Those towers were almost human for me. I was in love with them, and that’s why I married them with a tightrope.
Philippe Petit, 2014.
When the first tower was hit, there was a long rumbling. Take an oil drum, turn it on its side and play a tattoo on it with mallets, amplify this, give it heavy bass. Something like that. It was an extended sound—it went on for three, four seconds.
I was working in 195 Broadway, a block east from the Trade Center (it was an older, far more distinguished building; it likely considered the Towers parvenus). I went to the window to see if a truck had overturned on the Brooklyn Bridge, my first guess as to what had happened, but there was nothing but traffic.
Kevin came in. He was the sort of loud, overgrown boy who makes a good reporter on Wall Street. He wore blue nearly every day, great bright blues. “Plane hit the Trade Center,” he said.
“What kind of plane?” I said. “Some kind of Cessna?”
“Probably out of Teterboro or something.”
“How do you hit the Trade Center? How bad a pilot must you be?”
“Like JFK Jr. bad.”
He went back down to the street. I looked out at the Bridge again (still traffic), then crossed to the other side of the office, where a small window, a foot wide and two feet high, offered our only rear-facing view: a little rectangular frame of Church Street and the base of Trade Center 2. There was a grey and black plume of smoke in the air, with bits of paper raining down. “How big was the plane?” a woman behind me asked. “It was a real plane?”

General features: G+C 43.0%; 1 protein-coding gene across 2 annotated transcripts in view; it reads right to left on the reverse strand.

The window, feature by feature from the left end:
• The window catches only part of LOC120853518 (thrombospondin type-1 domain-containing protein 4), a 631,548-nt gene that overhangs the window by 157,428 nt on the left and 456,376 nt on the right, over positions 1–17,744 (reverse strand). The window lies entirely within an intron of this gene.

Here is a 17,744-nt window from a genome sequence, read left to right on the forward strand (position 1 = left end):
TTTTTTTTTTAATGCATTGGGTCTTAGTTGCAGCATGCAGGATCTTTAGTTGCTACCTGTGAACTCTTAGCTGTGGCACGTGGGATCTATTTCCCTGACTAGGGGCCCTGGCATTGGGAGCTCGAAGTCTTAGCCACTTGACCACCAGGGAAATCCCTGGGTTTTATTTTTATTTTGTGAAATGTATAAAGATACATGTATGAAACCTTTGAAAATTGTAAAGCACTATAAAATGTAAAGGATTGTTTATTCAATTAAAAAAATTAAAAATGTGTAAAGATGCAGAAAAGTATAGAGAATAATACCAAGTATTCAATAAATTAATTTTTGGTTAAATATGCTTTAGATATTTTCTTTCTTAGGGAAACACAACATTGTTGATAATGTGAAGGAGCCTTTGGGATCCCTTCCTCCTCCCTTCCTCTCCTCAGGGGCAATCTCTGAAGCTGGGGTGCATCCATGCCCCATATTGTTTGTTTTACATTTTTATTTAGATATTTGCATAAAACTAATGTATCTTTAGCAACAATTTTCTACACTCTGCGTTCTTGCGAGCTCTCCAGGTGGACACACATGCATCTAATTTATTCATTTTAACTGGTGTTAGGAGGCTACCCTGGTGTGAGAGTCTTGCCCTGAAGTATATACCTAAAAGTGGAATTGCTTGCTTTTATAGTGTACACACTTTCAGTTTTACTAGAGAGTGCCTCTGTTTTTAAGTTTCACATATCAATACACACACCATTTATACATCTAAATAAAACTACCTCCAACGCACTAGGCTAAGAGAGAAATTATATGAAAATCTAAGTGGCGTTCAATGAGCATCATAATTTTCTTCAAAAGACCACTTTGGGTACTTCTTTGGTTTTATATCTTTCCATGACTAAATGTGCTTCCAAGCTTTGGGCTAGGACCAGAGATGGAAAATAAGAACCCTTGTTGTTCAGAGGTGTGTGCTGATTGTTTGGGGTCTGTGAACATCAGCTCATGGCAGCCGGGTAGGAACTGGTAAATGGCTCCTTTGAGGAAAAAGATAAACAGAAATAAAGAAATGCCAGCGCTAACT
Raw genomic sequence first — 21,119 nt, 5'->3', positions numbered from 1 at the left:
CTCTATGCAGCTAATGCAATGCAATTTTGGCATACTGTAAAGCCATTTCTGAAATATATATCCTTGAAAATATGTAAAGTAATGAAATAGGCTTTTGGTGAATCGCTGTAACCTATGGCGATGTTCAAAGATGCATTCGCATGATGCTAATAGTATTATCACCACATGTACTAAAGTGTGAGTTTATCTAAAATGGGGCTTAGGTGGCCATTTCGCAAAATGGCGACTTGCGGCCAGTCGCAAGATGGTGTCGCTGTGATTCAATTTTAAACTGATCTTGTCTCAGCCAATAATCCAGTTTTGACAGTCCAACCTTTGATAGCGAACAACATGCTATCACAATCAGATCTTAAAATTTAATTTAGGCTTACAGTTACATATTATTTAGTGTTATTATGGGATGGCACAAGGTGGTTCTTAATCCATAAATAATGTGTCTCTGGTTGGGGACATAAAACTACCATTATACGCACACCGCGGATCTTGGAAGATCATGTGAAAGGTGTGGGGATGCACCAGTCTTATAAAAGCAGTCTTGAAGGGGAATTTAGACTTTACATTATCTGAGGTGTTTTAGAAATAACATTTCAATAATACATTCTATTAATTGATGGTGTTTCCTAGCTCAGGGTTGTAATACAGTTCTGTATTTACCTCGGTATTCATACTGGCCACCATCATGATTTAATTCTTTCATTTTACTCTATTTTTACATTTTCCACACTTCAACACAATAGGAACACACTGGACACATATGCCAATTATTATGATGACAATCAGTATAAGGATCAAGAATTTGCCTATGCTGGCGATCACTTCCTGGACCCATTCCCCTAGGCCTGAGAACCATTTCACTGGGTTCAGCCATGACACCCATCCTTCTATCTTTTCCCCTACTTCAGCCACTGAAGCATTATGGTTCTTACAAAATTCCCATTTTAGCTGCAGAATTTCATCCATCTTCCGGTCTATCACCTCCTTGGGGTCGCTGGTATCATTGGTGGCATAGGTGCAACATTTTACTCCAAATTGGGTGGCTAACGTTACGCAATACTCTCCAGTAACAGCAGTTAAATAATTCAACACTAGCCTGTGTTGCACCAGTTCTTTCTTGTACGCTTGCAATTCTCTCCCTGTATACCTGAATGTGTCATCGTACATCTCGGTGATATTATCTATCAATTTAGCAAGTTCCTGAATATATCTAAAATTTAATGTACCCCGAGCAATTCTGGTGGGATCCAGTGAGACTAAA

A man came on the intercom and said that everything was under control. No need to leave. Kevin came back, his bluster drained out of him. People were starting to jump, he said. “It’s worse than you think.”
I sat at my desk, sipping coffee, constantly refreshing a news website that said nothing. It felt like I was sitting in a room with a corpse. I kept walking to the small window, watching the dark cloud grow darker, the papers whirl and scudder in the air. I could see they were memos, photocopies, manila envelopes, pieces of folders. I looked at the desk next to the window and saw the same, only neatly stacked.
When the second plane hit, there was a long, loop of fire and what looked like embers flung high into the air. The building shook; there were screams, murderous screams coming from the street. The man on the intercom, sounding unshaken, said that we should leave.